Over the years, your support has made Women’s Web the leading resource for women in India. Now, it is our turn to ask, how can we make this even more useful for you? Please take our short 5 minute questionnaire – your feedback is important to us!
Roaming in your city in shorts doesn't sound like an achievement and it isn't one! It's time to simply stop judging women and their choices!
Roaming in your city in shorts doesn’t sound like an achievement and it isn’t one! It’s time to simply stop judging women and their choices!
A day before Women’s Day, my husband was frantically calling my name, while I was dusting the house. He wanted me to drop him at the nearest bus stop and here I was dressed in a loose t-shirt and shorts.
Too bored to change, I decided to drop him in my shorts. Now, this is something I haven’t done after my teenage, especially considering the conservative city that I live in.
I belong to quite a liberal family. My mother-in-law spends a year and a half in Canada and the same amount of time with us. She often brings me short dresses and shorts as gifts. I would tuck them away as my ‘Goa-wale kapade’ (clothes for Goa) and use them in Goa or house parties. And I strictly made sure never to go out in them.
My MIL would keep pestering me to try her gifts out and I kept saying, ‘Yeh Canada nahi, Dharwad hai.’ (This isn’t Canada, it’s Dharwad!) She would keep insisting and say, ‘Well, someone has to start the change!’
However, I don’t know what changed now! Does nearing forty make you a little badass? Or was it because feminism was in the air since we were so close to Women’s Day?
If people were watching me – an almost forty-year-old woman riding a two-wheeler in her shorts on the highway, I didn’t care or mind! People who know me here might call it mid-life madness. But hey! They once called it the teenage madness and that of the youth and now it was midlife!
Well, roaming in your city, clad in shorts doesn’t sound like an achievement and it shouldn’t be! Everyone should be able to dress as per their choice in a democratic country. However, women are often judged in small towns and large cities by their families and even close friends for the way they choose to dress. This will take a while to change, but the change has to start with us.
So, once again, I dug out clothes from my ‘Goa-wale kapde’ and pulled out a dress to wear on Women’s Day!
Let’s not let the number of shots we have, the length of our clothes, our relationship status or age define who we are. As women, let’s be unafraid of being exactly who we are!
Picture credits: Still from FilterCopy’s video on YouTube
Women's Web is an open platform that publishes a diversity of views. Individual posts do not necessarily represent the platform's views and opinions at all times. If you have a complementary or differing point of view, sign up and start sharing your views too!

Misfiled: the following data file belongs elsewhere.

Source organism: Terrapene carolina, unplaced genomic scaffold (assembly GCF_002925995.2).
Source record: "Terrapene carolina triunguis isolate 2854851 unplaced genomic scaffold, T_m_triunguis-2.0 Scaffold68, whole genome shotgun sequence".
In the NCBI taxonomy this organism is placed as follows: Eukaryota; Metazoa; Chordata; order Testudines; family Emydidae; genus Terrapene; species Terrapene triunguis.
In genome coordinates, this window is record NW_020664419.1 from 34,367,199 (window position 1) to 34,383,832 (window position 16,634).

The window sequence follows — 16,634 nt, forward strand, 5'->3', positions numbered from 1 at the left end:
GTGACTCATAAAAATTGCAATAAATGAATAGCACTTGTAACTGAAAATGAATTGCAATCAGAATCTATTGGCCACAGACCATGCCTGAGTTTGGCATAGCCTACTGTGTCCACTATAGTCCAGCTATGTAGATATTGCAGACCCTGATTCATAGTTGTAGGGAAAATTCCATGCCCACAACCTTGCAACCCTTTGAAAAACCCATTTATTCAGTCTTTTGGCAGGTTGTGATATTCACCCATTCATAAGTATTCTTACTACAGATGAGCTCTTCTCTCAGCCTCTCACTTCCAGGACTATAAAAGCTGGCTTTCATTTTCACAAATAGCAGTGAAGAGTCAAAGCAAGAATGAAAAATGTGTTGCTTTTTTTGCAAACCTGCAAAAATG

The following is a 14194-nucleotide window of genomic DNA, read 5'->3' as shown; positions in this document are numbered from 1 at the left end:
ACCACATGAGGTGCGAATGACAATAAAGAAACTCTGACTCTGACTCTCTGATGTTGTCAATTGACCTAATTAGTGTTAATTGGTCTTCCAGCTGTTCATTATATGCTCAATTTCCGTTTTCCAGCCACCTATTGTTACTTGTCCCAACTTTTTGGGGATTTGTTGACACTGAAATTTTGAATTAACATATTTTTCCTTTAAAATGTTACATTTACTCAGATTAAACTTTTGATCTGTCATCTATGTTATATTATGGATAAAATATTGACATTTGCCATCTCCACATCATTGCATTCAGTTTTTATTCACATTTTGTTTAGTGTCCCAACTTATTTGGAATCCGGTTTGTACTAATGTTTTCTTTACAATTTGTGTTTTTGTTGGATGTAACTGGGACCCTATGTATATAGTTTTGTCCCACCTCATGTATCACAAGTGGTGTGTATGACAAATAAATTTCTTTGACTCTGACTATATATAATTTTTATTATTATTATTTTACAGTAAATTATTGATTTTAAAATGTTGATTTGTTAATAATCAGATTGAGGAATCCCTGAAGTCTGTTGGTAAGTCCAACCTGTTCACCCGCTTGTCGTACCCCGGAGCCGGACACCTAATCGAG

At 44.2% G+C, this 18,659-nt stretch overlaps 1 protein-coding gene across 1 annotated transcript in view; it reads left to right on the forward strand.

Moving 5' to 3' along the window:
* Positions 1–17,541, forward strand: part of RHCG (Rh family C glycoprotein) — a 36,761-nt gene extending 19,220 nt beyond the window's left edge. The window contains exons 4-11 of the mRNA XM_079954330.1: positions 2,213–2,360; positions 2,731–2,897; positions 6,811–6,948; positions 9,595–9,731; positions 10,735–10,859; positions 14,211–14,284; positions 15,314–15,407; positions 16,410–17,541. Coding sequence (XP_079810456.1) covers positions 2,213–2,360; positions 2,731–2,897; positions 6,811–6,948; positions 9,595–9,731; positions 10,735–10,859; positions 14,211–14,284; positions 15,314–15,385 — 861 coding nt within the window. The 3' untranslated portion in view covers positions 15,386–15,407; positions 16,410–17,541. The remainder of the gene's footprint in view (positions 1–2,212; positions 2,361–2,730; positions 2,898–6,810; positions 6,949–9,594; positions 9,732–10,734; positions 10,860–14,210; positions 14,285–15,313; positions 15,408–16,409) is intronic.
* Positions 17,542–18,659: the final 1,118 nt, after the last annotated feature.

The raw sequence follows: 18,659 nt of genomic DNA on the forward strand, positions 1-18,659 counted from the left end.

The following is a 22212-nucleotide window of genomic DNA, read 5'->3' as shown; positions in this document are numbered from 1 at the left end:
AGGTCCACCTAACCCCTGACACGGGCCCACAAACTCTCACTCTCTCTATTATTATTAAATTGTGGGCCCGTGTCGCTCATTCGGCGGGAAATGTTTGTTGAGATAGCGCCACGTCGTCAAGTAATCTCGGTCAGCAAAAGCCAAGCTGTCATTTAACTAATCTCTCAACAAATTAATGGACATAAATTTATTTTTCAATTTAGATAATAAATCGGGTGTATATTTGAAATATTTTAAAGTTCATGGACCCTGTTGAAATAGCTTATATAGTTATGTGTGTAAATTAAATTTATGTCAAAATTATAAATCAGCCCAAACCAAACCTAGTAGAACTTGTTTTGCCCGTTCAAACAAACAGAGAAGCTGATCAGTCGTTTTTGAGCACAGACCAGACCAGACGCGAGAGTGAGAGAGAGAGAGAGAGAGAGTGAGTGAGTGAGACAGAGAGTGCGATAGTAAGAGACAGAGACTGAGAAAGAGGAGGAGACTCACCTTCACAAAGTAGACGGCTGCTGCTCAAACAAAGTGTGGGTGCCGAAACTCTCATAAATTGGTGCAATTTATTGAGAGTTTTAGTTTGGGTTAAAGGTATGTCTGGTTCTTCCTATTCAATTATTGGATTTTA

Women's Web is an open platform that publishes a diversity of views, individual posts do not necessarily represent the platform's views and opinions at all times.
Stay updated with our Weekly Newsletter or Daily Summary - or both!
Freelance or full-time, which is a better mode of work for you? Here are the pros and cons, from someone who has been-there-done-that.
For women who are restarting their careers after marriage, motherhood, or any other personal reasons, freelance work is an excellent avenue to consider. I think I’m qualified to make this statement because I’ve been there, done that.
When we had to shift from Chennai to Bangalore because of my personal situation, I was both excited and anxious; excited about the new pastures I was going to explore, and anxious that it should all work out well for us; for me, my husband, and our daughter (5 years old then).
Bangalore welcomed us with open arms and there has been no looking back since. I had just completed a corporate training course a month before moving to Bangalore, and was looking at new opportunities.
Most of us dislike being called aunty because of the problematic meanings attached to it. But isn't it time we accept growing old with grace?
Recently, during one of those deep, thoughtful conversations with my 3 y.o, I ended a sentence with “…like those aunty types.” I quickly clicked my tongue. I changed the topic and did everything in my hands to make her forget those last few words.
I sat down with a cup of coffee and drilled myself about how the phrase ‘aunty-type’ entered my lingo. I have been hearing this word ‘aunty’ a lot these days, because people are addressing me so.
Almost a year ago, I was traveling in a heavily-crowded bus and a college girl asked me “Aunty, can you please hold my bag?” It was the first time and I was first shocked and later offended. Then I thought about why I felt so.